Filmmaker Kevin Smith launched his career with a few maxed-out credit cards to make this vulgar, hysterical black-and-white comedy about the day in the life of a tightly-wound convenience store clerk and his best friend, a laid-back video store clerk. Millions can relate to the trials and tribulations of working behind a counter confronted by stupid customers and personal problems. Hundreds of aspiring filmmakers have been inspired by Smith's "do it yourself" style of making Clerks, but few have done so well with their first film as he did.

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As Good as It Gets (1997)

As Good As It Gets
TriStar Pictures

While the romantic comedy dominated the comedy genre throughout the 1990s in the wake of 1989's When Harry Met Sally and 1990's Pretty Woman, few of them can be considered all-time classics. However, James L. Brooks' As Good as It Gets emphasized comedy as much as it did romance with Jack Nicholson starring as a troubled novelist who falls for a waitress (Helen Hunt) and the circumstances that bring them together. Nicholson won his third Oscar for his performance, with Hunt also winning an Oscar too. Though plenty of romantic comedies hit theaters every year, few work as well as the aptly-named As Good as It Gets.

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Lock, Stock and Two Smoking Barrels (1998)

Lock Stock & Two Smoking Barrels
Polygram Filmed Entertainment

English filmmaker Guy Ritchie practically invented the gangster comedy with this cool, hilarious comedy that introduced the world to Jason Statham and Vinnie Jones (at least as an actor) through interconnecting stories about botched crimes. The movie launched the career of all three men, and Lock, Stock and Two Smoking Barrels was followed by dozens of imitations. But only Ritchie really knew how to follow up this film, which he did with another great crime comedy, 2000's Snatch.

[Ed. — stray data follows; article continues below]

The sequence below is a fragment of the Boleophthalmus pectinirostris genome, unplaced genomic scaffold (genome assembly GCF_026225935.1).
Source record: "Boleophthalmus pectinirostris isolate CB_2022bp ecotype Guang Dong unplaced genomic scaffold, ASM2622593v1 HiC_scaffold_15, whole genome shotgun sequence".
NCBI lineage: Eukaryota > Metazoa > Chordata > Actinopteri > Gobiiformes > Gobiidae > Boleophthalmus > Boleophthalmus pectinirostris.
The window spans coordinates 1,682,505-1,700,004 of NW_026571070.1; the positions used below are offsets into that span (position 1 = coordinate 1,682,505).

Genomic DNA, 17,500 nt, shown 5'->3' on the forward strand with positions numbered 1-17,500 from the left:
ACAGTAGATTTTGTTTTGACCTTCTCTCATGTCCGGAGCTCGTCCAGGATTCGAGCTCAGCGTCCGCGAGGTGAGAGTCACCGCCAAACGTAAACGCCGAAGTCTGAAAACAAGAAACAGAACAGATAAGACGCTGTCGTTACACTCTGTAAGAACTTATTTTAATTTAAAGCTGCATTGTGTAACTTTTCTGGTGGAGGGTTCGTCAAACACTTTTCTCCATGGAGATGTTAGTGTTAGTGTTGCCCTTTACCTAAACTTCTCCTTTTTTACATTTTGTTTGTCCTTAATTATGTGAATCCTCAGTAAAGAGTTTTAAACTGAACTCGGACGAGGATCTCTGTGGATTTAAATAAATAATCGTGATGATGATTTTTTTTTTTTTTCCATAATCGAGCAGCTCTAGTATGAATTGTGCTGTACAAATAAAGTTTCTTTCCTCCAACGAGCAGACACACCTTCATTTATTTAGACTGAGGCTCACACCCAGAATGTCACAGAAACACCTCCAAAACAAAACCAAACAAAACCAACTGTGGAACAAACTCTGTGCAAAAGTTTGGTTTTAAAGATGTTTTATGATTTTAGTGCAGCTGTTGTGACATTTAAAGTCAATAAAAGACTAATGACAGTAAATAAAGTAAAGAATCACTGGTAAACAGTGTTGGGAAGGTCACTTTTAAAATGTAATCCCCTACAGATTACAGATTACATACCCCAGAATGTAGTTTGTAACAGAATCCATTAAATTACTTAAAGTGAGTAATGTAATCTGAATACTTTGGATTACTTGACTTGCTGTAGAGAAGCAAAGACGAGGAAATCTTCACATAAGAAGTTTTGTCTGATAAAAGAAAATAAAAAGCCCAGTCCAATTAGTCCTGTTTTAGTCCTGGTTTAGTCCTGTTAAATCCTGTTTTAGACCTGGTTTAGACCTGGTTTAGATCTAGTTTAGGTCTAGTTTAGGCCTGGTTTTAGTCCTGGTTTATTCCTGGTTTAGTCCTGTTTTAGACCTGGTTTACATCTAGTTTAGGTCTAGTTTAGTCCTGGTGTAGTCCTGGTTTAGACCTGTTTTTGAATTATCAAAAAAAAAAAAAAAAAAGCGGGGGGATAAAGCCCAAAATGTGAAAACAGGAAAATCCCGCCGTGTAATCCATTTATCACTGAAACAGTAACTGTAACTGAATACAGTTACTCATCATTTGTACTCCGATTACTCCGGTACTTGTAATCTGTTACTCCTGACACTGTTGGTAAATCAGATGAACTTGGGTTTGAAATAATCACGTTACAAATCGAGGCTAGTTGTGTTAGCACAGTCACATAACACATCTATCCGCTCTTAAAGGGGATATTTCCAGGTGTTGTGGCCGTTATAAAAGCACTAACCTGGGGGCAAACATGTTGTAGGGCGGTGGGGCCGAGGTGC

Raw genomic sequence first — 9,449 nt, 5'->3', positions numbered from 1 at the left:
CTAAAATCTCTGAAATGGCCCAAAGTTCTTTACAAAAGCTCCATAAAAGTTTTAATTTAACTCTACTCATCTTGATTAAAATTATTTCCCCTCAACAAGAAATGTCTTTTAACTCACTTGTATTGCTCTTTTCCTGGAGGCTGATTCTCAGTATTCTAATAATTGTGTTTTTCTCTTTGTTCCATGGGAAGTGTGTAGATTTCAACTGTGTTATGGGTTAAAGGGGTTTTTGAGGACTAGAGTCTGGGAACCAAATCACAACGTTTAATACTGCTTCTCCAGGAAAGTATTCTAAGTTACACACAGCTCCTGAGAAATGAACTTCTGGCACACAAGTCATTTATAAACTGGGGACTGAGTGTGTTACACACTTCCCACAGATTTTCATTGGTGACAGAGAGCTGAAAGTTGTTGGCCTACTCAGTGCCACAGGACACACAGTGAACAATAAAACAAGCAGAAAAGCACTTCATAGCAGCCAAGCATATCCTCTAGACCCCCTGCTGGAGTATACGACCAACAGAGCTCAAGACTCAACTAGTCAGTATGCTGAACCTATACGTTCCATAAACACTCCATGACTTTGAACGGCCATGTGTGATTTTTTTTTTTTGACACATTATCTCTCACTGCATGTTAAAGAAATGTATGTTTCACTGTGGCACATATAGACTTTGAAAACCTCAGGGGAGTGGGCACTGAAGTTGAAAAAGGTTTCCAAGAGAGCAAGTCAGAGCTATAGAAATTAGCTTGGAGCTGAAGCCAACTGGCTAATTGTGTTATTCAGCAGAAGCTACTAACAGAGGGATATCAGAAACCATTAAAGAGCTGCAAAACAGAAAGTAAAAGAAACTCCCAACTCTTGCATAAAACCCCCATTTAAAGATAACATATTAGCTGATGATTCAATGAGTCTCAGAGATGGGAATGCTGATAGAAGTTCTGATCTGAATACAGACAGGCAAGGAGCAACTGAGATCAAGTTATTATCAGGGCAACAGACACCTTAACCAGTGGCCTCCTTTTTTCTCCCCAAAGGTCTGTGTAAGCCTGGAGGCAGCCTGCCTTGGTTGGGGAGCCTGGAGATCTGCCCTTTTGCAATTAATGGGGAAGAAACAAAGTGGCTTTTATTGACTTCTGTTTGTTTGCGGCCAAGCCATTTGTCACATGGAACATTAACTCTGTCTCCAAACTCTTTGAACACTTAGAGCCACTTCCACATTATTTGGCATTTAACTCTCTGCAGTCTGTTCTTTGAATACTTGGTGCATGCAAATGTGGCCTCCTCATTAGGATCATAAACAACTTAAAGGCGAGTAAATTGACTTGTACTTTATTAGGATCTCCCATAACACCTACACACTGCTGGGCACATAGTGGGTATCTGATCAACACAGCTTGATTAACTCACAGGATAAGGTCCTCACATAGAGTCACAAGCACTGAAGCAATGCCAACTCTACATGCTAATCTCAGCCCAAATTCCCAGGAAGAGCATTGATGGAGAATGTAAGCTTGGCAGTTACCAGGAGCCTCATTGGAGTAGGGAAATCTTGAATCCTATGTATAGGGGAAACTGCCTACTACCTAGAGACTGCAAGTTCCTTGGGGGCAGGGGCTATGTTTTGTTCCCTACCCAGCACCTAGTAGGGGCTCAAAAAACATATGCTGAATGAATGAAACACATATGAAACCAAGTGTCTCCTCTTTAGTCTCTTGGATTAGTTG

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The Big Lebowski (1998)

The Big Lebowski
Polygram Filmed Entertainment

Though almost all of the movies made by the Coen brothers have some level of humor – even their masterpiece, the 1996 crime drama Fargo – their funniest is The Big Lebowski, the 1998 crime comedy starring Jeff Bridges as "The Dude," a lazy man who just wants to find out who is going to pay for his carpet that was mistakenly peed on. The Coens introduce some memorable characters in the film -- including John Goodman's Walter Sobchak, a bowling-obsessed Vietnam vet with anger and attachment issues, and John Turturro's creepy Jesus Quintana. Mixed together, the Coens created a hilarious, cult-favorite comedy that still has fans calling Bridges "The Dude."

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Office Space (1999)

Office Space
20th Century Fox

Perhaps the most "before its time" comedy ever made, Office Space – written and directed by Beavis and Butt-Head creator Mike Judge – was a flop in theaters, mostly because of a poor promotional campaign that didn't do an effective job of selling the movie. However, it became a huge hit on DVD and through frequent airings on television when audiences discovered how cleverly it ripped on the frustrations of working in a white-collar office. Office workers of today still find humor in the movie's amusing critical jokes.

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South Park: Bigger Longer & Uncut (1999)

South Park: Bigger Longer & Uncut
Paramount Pictures

The animated series South Park was instantly popular after its 1997 debut, but it really became a pop culture juggernaut with the feature-length film 1999's South Park: Bigger Longer & Uncut. The four boys from Colorado were even more vulgar and offensive on the big screen in a story that depicted a war between the United States and Canada over a vulgar cartoon. Surprisingly, South Park: Bigger Longer & Uncut is actually a musical – and one of the movie's songs, "Blame Canada," was even nominated for an Oscar for Best Original Song. The film proved that South Park creators Trey Parker and Matt Stone were here to stay, and South Park has remained part of pop culture ever since.